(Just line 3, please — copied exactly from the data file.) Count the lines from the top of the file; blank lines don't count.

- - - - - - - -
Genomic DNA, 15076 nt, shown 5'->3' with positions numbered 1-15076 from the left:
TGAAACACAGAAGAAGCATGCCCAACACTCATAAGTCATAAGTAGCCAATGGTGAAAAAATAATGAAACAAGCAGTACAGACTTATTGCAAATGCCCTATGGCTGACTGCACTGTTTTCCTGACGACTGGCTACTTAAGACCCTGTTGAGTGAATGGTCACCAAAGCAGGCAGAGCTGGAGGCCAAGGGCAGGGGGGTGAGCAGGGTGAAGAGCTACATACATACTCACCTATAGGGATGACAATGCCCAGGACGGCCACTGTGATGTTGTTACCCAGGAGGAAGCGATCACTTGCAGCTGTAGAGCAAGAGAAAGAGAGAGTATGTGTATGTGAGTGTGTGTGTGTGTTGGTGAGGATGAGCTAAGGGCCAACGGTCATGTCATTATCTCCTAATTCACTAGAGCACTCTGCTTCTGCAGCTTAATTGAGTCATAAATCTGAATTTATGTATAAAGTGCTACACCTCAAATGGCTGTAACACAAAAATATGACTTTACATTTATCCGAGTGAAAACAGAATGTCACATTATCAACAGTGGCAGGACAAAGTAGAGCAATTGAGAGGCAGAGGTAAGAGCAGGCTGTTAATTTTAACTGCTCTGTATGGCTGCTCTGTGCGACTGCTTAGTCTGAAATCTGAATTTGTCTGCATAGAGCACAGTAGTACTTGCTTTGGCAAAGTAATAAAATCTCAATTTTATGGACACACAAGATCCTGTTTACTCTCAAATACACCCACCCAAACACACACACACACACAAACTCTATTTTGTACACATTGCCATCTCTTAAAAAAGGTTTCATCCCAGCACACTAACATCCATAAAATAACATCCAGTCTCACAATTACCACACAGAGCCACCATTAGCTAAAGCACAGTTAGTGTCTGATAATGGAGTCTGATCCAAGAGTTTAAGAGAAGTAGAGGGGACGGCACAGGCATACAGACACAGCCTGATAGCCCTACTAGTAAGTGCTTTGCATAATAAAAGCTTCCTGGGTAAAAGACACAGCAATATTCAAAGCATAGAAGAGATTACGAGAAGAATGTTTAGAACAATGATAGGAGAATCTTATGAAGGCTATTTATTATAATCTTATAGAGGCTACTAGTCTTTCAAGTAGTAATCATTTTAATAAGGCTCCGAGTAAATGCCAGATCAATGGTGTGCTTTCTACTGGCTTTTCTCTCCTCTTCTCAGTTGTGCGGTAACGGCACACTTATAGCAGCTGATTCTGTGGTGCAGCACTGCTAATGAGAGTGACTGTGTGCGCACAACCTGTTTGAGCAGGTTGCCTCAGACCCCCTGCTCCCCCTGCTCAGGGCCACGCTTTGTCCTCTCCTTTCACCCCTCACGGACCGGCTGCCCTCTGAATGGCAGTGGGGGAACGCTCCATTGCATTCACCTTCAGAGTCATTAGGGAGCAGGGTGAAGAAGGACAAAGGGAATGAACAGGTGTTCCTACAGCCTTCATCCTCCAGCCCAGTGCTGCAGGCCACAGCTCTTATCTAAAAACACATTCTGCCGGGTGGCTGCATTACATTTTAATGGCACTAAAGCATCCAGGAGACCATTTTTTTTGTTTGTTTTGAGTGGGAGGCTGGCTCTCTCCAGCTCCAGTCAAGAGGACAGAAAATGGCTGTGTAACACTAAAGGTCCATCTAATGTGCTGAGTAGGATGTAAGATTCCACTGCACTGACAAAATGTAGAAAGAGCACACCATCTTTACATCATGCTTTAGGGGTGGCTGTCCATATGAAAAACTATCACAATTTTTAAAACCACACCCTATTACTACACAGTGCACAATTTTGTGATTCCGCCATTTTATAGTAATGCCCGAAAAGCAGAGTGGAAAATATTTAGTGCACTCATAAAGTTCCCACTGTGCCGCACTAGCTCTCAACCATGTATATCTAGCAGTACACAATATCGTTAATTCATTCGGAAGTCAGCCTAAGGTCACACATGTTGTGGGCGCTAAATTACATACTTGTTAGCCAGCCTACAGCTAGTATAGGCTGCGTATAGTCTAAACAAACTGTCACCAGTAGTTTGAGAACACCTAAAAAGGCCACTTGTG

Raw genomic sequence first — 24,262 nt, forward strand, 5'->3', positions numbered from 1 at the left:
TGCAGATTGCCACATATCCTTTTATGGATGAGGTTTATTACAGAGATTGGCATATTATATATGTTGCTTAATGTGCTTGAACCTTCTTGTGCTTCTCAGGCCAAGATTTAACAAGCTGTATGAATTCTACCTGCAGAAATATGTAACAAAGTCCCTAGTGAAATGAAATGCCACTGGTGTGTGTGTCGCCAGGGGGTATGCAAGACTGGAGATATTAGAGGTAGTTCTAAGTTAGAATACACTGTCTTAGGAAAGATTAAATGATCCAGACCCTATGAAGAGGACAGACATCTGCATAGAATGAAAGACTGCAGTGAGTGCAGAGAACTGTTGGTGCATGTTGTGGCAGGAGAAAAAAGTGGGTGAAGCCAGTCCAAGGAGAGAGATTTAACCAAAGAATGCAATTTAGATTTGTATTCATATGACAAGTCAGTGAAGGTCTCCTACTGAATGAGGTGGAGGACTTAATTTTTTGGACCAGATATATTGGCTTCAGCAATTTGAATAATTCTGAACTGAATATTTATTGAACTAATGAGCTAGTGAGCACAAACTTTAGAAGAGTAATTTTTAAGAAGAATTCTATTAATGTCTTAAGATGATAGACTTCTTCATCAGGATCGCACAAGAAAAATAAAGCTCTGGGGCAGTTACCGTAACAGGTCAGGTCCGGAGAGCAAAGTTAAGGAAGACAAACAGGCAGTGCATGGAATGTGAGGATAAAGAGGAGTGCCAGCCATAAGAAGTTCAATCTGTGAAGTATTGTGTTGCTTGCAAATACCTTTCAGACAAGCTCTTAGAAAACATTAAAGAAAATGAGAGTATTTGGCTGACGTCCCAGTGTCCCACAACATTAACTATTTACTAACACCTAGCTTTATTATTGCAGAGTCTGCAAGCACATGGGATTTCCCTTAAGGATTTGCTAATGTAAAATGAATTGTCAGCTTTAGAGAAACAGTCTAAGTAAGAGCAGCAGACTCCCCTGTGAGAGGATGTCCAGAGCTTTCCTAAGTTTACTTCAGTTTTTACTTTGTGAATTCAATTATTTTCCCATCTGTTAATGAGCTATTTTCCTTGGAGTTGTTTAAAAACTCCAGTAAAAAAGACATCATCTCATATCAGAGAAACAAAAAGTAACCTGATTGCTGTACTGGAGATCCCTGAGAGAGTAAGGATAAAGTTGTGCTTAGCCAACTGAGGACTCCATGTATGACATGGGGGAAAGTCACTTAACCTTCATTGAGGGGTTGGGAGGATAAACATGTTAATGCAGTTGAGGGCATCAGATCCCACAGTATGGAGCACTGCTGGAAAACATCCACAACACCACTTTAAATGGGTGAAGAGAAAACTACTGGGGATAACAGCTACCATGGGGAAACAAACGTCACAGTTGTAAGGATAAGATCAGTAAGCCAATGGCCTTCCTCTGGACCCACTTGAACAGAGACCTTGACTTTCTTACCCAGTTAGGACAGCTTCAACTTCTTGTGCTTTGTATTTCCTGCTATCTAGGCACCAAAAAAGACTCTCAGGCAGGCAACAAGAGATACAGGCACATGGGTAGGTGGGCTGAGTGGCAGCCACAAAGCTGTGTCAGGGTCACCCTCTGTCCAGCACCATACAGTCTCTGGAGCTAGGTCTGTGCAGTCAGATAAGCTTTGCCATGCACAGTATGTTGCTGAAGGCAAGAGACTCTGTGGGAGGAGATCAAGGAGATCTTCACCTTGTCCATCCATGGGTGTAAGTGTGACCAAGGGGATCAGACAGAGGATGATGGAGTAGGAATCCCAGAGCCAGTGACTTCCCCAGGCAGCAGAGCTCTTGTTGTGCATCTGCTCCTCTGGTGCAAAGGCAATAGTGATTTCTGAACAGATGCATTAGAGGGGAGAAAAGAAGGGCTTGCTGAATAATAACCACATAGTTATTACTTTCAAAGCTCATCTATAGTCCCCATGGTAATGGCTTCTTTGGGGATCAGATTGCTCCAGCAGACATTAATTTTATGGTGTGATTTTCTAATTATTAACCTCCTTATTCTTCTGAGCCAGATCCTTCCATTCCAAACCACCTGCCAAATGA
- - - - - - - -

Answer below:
Raw genomic sequence first — 24,262 nt, forward strand, 5'->3', positions numbered from 1 at the left: